Also stricken from the final version: language that would have required registrars or absentee ballot clerks to verify signatures. Instead, the bill requires them to “verify the person’s identity based upon the identification provided by the elector” by comparing it with the voter’s information on file in the registrar’s or absentee ballot clerk’s office.
The bill also dropped language that would have:
- prevented an absentee ballot from being rejected “due to an apparent mismatch” with the voter’s signature on file
- required the board of registrars or absentee ballot clerk to send the voter a provisional absentee ballot, which the voter would return along with an affidavit and a copy of his or her approved ID
The bill also reads, “If the registrar or absentee ballot clerk is unable to determine the identity of the elector from information given on the application, the registrar or absentee ballot clerk should promptly write to request additional information.” It does not mention to whom the clerk shoukd write, nor does it specify how the written request is to be sent nor within what timeframe.
County or municipal registrars and absentee ballot clerks would be required to “provide such quantity of the application form to the dean of each college or university located in that county as said dean determines necessary for the students of such college or university,” The bill does not say anything about students who are registered to vote but who do not live on campus. It does not explain how deans are to determine which of their students would need absentee ballots provided to them by the college or university. It also does not provide any accountability or penalties around how college or university deans are supposed to handle those application forms–for example, whether students would have to fill out the forms and return them to the dean, or send the forms directly to the county registrar’s office.
U.S. citizens who are permanent residents of another country, but whose last address was in Georgia, would have the right to apply for, and vote by, absentee ballots in any election for presidential electors, U.S. House, or U.S. Senate.
SB 67 authorizes the Georgia Secretary of State to set up a website where voters can request an absentee ballot by entering their date of birth and their Georgia driver’s license or state ID number. The Secretary of State would verify the voter’s information, then “forward such information to the elector’s county of residence,” where the county would then issue the absentee ballot. It also forbids the Secretary of State from sending out absentee ballots directly.
SB 67 passed by substitute, 35-18.
SB 184 also came out of the Senate Ethics Committee. Sponsors include Sen. Bill Cowsert (R-46, Athens), President Pro Tem Butch Miller (R-49, Gainesville), Sen. Majority Leader Mike Dugan (R-30, Carrollton), Sen. Majority Whip Steve Gooch (D-51, Dahlonega), Sen. Majority Caucus Chair John Kennedy (R-18, Macon). SB 184 would:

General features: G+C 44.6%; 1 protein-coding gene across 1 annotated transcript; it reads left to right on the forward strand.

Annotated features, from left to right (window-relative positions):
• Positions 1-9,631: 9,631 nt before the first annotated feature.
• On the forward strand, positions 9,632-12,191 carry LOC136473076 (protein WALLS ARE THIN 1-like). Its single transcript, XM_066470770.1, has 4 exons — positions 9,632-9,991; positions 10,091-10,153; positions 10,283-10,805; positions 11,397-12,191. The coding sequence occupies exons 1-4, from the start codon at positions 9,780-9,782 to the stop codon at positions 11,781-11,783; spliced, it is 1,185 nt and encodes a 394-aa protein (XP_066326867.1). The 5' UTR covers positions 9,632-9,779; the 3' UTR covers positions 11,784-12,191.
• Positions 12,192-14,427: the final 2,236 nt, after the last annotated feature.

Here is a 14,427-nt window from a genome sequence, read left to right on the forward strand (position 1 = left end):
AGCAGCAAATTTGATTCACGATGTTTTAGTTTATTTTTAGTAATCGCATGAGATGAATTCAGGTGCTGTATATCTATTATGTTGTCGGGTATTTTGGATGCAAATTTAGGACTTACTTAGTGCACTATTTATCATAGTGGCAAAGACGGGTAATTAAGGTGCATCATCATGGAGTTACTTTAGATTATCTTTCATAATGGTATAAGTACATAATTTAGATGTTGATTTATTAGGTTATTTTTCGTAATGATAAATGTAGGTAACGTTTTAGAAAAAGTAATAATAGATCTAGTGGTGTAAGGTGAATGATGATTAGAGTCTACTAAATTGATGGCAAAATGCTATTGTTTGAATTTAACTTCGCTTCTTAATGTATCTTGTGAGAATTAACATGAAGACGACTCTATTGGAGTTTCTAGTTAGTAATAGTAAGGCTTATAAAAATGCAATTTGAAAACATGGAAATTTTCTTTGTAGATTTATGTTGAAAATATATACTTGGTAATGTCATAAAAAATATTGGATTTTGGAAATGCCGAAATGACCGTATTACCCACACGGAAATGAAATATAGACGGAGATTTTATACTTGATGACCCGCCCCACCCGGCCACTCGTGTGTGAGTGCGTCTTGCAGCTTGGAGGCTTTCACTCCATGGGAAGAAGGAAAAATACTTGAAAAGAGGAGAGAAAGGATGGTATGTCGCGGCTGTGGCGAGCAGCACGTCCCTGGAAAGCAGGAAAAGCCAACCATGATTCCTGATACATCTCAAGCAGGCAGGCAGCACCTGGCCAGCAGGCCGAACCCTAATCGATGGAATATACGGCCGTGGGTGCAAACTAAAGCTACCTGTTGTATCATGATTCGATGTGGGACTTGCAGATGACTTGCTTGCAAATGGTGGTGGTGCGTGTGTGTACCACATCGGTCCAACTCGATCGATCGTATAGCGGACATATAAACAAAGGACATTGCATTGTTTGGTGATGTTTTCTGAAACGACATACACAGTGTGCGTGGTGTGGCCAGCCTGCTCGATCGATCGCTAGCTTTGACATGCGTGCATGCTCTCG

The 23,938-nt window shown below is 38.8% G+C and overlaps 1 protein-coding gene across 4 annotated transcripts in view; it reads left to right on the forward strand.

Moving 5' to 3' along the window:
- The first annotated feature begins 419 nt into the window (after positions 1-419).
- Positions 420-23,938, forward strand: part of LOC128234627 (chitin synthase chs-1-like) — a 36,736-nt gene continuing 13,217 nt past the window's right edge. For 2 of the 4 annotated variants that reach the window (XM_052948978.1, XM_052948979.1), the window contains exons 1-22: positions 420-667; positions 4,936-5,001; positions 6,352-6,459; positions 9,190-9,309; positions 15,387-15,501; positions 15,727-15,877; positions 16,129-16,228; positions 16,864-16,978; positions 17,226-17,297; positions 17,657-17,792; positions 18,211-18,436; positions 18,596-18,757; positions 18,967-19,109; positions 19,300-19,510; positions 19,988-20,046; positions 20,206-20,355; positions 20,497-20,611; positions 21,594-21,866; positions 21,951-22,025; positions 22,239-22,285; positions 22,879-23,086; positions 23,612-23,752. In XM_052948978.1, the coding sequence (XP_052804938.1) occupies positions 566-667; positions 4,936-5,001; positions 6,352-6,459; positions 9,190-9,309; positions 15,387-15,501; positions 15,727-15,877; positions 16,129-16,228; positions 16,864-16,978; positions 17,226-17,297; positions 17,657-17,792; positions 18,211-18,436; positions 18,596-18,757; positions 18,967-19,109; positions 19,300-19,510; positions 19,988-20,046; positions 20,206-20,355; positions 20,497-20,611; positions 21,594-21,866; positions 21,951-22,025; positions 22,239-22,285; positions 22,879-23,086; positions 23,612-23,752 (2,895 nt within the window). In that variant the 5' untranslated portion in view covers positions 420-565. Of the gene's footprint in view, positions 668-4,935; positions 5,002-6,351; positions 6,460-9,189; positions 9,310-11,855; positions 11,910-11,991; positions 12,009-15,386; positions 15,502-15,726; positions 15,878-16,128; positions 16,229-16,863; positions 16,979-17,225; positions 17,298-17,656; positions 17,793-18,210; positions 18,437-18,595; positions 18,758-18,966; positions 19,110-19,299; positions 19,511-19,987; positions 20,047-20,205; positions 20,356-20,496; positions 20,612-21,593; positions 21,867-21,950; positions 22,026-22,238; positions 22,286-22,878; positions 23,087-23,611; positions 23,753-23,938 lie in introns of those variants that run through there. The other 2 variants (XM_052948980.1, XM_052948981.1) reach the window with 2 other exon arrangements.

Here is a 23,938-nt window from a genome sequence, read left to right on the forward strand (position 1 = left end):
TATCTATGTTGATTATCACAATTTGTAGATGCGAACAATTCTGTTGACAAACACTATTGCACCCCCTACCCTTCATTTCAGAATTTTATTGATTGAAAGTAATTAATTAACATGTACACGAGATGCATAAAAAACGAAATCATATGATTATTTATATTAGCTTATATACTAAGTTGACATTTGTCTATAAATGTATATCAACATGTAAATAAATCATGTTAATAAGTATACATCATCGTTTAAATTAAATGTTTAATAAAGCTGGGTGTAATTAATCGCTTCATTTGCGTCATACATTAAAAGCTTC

- cut from 60 to 30 days the time that county elections officials have to input the “voter credit,” which is the number of qualified voters that took part in an election
- fine local boards of elections and registration $100 per day for each day those voter credit numbers were late.
SB 188, like SB 40 and SB 184, came out of the Senate Ethics Committee. Sponsors include Sen. Bill Cowsert (R-46, Athens), President Pro Tem Butch Miller (R-49, Gainesville), Sen. Majority Leader Mike Dugan (R-30, Carrollton), Sen. Majority Whip Steve Gooch (D-51, Dahlonega), Sen. Majority Caucus Chair John Kennedy (R-18, Macon), and Sen. Majority Caucus Vice Chair Larry Walker III (R-20, Kathleen). SB 188 would require the Georgia Secretary of State to “establish and maintain an election results reporting system for general primaries, general elections, and runoffs,” to include:
- number of ballots cast by type in each precinct
- results of state and federal races by precinct
- number of absentee ballots issued and returned
- number of absentee ballots certified
- number of absentee ballots rejected
- number of provisional ballots cast
- “and such other information which the Secretary of State deems relevant and useful to the citizens of this state.”
The bill requires the Secretary of State to “ensure that all information required by this subsection is readily available on a publicly accessible website, including totals.”
The bill also holds county elections superintendents responsible for:
- entering election returns into the system “as they become available”
- entering the number of absentee ballots “issued and returned as of the close of the polls” “as soon as possible after the close of the polls” on a general primary, general election, or runoff day
- before uploading any precinct’s vote totals into the system, entering “the number of in-person ballots cast in such precinct, absentee ballots received as of the close of the polls, and the number of provisional ballots cast in such precinct”
SB 188 passed 34-18.